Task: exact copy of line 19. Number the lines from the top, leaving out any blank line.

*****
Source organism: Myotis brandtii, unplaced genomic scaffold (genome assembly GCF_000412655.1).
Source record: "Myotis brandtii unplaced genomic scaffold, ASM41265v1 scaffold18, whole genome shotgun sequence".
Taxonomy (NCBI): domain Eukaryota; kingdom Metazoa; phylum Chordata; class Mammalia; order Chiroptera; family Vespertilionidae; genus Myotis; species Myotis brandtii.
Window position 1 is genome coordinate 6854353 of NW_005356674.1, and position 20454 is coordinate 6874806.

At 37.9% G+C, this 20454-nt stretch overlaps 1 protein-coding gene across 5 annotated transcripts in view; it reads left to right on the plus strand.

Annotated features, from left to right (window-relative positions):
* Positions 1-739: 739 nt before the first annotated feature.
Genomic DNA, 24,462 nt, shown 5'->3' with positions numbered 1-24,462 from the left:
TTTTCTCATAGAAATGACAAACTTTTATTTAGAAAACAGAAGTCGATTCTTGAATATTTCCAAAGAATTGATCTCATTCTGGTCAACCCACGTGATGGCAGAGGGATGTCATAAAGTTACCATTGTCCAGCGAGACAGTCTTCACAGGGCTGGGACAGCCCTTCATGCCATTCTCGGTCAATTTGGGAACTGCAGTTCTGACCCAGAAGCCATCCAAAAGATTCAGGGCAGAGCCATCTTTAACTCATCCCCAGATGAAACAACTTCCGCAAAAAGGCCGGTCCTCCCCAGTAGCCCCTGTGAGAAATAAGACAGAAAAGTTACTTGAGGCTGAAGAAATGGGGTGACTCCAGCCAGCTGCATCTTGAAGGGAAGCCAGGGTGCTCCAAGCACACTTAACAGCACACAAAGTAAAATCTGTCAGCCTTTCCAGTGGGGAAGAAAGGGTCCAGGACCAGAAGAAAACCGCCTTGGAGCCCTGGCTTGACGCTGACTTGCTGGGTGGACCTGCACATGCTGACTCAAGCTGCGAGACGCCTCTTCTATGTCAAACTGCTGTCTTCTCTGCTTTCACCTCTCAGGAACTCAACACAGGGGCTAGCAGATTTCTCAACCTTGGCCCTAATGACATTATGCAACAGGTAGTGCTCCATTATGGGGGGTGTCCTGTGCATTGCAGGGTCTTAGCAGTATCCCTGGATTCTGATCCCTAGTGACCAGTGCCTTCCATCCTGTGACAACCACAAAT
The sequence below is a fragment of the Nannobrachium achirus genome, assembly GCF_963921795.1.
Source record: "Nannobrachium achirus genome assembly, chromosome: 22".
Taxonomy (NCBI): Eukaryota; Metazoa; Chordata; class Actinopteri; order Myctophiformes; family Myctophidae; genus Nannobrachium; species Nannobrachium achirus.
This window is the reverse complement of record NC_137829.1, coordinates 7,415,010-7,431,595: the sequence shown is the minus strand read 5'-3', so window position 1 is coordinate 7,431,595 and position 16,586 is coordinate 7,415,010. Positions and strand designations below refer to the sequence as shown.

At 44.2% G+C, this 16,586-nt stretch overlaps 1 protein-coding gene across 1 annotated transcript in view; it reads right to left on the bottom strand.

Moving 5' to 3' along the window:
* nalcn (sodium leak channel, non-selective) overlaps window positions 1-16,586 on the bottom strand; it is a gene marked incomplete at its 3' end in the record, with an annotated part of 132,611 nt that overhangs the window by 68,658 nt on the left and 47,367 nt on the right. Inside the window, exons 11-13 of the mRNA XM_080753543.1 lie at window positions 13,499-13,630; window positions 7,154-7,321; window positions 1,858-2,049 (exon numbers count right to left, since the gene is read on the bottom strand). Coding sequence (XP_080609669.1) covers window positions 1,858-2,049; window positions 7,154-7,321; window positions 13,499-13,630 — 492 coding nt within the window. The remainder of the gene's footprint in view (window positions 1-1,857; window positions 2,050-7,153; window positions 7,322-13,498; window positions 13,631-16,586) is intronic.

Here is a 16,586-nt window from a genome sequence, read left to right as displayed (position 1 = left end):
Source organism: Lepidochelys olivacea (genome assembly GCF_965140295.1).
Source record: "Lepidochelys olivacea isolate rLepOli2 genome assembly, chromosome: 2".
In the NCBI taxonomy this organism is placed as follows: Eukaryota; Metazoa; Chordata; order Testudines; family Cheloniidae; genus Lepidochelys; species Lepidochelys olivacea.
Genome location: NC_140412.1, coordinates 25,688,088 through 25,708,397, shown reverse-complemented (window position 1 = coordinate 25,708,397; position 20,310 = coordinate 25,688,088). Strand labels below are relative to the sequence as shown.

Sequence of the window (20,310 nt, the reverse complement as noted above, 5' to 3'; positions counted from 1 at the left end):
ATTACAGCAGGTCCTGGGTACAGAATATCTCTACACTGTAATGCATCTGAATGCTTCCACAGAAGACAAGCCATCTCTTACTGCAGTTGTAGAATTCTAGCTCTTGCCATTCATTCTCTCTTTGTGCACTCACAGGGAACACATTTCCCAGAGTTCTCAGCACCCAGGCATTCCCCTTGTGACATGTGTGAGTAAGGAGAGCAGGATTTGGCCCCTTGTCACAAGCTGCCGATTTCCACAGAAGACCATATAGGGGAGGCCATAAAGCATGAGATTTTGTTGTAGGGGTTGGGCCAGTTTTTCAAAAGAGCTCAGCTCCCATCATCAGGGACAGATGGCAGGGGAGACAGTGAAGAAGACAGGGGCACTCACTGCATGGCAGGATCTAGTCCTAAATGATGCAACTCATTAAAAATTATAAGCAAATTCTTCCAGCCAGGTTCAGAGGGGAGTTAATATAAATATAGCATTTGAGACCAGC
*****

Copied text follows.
Source record: "Lepidochelys olivacea isolate rLepOli2 genome assembly, chromosome: 2".